Bodies Are Canceled. Thanks, Instagram
A trove of leaked documents and a recent congressional hearing have proven the obvious: Instagram harms many of its users, and its parent company Facebook has known for years. As one company slide concluded: “We make body image issues worse for one in three teen girls.” The recent developments confirm years of independent research showing that, for many, the app is linked to lowered body satisfaction and an increase in dieting—and that the changes happen fast. In one study of undergraduate women, it took just seven minutes on Instagram to ruin the mood.
There are a million recommendations on how to mitigate the damage of the unrelenting barrage of idealized images of strangers and friends. These commonsense strategies include curating your Instagram feed and practicing gratitude for your body by writing down the things it can do, regardless of how it looks. Some people try to use the good (body-positive images showing diverse shapes, sizes, and colors) to drive out the bad (images of idealized bodies). When all else fails, there are apps to help you reduce the time you spend on other apps.
But none of these tactics get to the root of the problem, which the stock phrase “body-image issues” barely even begins to describe. How we look—at ourselves and others—and its often-negative consequences remain more a matter of hair-trigger emotions than of rational thought. Once you’ve learned to see your body as an object, “you can’t turn that off,” says Renee Engeln, a psychology professor at Northwestern University and the founder of its Body & Media Lab. “You can only walk away.”
The best tactic, then, is a little more extreme than anything formally proposed before: Stop creating and consuming images of bodies. Cancel corporeality. Find ways to perceive, and be perceived, less.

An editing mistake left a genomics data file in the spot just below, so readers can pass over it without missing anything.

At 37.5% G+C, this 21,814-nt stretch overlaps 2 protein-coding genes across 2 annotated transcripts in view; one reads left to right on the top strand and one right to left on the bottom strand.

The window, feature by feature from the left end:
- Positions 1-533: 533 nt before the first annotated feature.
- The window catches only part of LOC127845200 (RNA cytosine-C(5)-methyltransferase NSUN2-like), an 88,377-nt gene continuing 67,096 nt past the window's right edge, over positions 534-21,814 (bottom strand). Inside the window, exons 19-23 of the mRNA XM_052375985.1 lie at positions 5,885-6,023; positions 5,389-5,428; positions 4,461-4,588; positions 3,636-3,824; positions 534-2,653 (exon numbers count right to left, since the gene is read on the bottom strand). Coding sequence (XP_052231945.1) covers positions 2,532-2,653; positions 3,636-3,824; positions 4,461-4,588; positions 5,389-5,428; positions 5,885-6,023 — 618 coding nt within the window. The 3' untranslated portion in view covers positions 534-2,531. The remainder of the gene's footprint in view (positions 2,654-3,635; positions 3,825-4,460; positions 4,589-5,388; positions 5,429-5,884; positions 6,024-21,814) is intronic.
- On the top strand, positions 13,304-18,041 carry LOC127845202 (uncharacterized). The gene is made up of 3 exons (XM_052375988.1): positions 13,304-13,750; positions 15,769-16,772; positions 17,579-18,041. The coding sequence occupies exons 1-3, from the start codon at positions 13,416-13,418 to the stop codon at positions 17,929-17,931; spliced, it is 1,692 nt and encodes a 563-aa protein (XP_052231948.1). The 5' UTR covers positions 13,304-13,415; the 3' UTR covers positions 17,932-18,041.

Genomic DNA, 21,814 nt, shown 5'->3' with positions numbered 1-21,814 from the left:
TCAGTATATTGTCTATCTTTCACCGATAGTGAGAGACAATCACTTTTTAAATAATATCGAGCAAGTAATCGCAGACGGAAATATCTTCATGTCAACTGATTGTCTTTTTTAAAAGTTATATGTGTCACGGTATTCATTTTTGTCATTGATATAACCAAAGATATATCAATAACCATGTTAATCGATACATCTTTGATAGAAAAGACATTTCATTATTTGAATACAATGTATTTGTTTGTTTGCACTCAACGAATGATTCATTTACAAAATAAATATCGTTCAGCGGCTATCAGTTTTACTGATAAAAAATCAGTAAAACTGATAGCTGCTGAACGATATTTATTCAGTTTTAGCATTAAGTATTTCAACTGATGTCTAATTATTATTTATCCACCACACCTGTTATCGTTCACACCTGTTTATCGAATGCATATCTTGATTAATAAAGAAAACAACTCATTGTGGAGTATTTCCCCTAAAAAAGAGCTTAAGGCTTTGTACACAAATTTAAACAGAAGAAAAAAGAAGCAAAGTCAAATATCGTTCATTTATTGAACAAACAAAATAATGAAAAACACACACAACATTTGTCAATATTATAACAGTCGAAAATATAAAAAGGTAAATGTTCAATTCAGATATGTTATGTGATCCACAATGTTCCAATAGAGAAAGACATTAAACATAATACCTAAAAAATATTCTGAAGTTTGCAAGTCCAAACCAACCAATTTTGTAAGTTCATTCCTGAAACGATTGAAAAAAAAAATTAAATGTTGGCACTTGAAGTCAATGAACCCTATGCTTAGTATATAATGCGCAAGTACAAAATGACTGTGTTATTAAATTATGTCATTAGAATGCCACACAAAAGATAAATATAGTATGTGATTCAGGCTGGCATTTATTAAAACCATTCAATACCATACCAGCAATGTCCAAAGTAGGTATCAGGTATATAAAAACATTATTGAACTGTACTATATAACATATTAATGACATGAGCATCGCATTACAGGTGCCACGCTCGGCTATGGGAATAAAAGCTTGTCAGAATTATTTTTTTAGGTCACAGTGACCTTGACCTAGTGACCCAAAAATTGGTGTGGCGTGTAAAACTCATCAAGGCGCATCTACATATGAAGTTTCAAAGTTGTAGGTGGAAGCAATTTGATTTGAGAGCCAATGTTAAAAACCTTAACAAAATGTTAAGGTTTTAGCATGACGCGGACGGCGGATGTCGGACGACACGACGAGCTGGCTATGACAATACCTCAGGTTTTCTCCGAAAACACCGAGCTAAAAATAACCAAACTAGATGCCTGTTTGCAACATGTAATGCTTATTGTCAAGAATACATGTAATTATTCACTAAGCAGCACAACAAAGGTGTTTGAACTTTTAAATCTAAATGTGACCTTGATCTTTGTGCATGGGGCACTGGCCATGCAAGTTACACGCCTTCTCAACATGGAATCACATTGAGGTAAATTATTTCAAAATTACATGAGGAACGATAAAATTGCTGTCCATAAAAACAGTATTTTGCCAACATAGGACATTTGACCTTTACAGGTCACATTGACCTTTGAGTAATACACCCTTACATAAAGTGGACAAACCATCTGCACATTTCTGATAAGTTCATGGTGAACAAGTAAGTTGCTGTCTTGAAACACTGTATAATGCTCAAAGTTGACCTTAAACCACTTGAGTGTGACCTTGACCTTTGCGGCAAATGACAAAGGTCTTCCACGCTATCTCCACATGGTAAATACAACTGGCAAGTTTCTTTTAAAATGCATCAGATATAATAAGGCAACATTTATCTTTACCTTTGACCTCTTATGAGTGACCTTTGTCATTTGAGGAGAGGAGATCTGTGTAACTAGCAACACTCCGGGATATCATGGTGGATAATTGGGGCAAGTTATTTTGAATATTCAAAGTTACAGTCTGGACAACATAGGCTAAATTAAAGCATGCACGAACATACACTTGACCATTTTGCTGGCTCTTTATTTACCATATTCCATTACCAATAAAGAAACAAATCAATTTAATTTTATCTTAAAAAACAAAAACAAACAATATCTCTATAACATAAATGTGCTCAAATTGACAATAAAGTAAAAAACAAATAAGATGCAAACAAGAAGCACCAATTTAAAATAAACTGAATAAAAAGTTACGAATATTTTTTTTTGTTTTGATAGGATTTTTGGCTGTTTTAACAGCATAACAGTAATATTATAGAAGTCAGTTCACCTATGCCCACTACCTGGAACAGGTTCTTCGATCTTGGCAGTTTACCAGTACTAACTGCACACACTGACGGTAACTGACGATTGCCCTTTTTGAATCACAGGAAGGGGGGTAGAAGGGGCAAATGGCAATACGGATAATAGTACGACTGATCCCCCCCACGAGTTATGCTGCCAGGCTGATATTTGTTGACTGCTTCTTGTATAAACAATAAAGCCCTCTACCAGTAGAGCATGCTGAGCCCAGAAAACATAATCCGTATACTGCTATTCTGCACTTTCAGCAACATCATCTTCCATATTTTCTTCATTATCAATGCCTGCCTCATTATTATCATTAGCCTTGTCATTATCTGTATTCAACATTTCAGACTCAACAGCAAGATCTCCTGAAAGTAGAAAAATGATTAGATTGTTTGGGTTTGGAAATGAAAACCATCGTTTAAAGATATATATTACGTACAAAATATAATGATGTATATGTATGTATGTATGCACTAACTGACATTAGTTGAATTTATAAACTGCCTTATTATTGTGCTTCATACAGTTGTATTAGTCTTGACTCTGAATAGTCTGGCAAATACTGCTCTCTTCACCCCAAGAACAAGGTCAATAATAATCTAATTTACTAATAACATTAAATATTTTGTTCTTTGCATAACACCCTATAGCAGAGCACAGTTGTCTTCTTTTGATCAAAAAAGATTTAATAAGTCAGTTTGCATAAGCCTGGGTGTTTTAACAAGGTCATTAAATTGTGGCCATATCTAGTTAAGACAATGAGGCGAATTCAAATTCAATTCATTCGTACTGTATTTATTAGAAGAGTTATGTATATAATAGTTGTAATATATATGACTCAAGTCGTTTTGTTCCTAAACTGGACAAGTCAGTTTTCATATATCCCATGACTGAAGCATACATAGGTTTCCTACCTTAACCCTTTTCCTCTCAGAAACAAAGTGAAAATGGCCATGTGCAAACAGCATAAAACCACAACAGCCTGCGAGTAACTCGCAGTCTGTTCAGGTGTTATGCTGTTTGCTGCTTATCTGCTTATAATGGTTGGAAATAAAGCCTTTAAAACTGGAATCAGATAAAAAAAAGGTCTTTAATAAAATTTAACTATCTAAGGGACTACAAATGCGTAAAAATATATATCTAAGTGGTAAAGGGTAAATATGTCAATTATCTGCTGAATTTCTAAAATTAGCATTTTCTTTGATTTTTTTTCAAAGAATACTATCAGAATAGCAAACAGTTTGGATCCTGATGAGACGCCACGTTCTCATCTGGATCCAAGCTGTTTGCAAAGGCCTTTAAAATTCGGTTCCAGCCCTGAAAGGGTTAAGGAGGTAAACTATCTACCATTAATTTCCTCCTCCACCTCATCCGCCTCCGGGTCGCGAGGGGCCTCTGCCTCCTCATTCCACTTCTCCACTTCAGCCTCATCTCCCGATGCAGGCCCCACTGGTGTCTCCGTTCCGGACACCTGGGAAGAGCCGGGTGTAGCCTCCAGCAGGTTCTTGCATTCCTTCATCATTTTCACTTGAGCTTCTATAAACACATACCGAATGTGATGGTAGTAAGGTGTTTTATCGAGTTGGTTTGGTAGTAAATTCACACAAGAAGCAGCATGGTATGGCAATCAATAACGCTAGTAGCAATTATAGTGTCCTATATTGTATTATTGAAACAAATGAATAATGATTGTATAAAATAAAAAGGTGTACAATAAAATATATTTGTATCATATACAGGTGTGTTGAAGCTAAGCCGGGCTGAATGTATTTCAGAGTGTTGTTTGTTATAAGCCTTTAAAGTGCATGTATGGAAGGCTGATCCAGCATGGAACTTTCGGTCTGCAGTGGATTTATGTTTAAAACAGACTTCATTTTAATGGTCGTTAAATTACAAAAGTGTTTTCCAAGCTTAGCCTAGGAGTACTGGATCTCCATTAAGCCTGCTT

Here’s an abridged history of self-perception: For millennia, the best shot you had at seeing yourself was in a naturally reflective surface, like a pool of water. (RIP Narcissus.) Roughly 500 years ago, glass mirrors became increasingly commonplace. Less than 200 years ago, people took the first images with photographic cameras. And, in 2010, Kevin Systrom posted the first photo on Instagram.
While mirrors radically altered people’s relationship to their own appearance, any glance was fairly fleeting. Photography, by contrast, entailed a kind of violent transfer of ownership. “To photograph is to appropriate the thing photographed,” Susan Sontag wrote in her 1977 essay collection On Photography. “It means putting oneself into a certain relation to the world that feels like knowledge—and, therefore, like power.”
In an era where people take an estimated 1.4 trillion photos a year, at least 82 percent of young Americans have taken and posted a selfie online, and any image can be edited and shared on one of dozens of platforms in mere minutes, to be liked, commented upon, or, worse, ignored, the question of who holds that power has become even more complicated.
For more than two decades, Engeln and her colleagues have shown that popular media of all types—tabloids, television, and now social platforms—contribute to the widespread problem of objectification. It happens when people (especially those perceived to be female) are seen less as agents and equals and more as objects meant to be aesthetically evaluated. But the harm doesn’t stop there. Over time, researchers have theorized, these ideas become internalized, and people’s self-worth becomes tied to their outward appearance. This can lead to shame, anxiety, depression, and disordered eating.